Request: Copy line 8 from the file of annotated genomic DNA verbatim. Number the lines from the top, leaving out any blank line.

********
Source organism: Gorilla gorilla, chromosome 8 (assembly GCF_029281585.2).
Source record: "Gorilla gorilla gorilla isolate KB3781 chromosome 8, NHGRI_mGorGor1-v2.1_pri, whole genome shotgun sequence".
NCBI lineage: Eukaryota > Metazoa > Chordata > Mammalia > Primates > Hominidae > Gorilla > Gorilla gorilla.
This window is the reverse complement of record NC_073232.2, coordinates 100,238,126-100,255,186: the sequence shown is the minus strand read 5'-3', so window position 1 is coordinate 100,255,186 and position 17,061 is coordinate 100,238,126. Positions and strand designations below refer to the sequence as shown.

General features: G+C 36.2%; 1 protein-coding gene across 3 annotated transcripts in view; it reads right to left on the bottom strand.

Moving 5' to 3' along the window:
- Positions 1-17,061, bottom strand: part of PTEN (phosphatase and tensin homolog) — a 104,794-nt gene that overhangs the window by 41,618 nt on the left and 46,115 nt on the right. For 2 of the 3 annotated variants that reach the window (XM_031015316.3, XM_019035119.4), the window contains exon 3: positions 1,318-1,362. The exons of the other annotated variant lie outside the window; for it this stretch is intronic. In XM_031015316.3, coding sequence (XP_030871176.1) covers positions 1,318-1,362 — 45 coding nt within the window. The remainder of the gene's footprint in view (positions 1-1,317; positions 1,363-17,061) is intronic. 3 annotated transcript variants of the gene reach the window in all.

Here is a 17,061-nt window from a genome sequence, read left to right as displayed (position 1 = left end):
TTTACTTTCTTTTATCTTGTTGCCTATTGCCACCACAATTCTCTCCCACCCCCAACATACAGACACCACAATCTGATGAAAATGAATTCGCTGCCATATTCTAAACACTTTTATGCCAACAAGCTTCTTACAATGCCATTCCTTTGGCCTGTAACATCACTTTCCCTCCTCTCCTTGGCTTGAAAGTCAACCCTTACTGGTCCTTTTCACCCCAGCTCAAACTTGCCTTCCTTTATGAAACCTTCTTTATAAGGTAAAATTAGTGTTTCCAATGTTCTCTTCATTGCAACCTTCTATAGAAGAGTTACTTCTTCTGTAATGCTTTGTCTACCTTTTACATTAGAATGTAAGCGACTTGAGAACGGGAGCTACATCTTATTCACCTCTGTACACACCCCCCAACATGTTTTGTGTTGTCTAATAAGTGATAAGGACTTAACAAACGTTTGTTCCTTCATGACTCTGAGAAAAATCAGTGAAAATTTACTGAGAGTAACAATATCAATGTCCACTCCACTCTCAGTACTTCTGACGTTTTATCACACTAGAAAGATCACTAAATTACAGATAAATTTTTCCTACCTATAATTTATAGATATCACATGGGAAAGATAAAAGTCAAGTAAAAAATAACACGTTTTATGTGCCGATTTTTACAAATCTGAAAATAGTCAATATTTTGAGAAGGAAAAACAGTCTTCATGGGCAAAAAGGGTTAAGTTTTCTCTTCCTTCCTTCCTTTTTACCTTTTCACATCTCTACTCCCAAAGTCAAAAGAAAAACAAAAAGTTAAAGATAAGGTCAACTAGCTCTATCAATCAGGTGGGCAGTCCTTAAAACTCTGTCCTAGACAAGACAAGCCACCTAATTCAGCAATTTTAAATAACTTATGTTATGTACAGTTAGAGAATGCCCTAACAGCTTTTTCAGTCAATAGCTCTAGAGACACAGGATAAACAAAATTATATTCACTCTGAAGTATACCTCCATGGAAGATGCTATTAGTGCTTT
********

Here is a 17,061-nt window from a genome sequence, read left to right as displayed (position 1 = left end):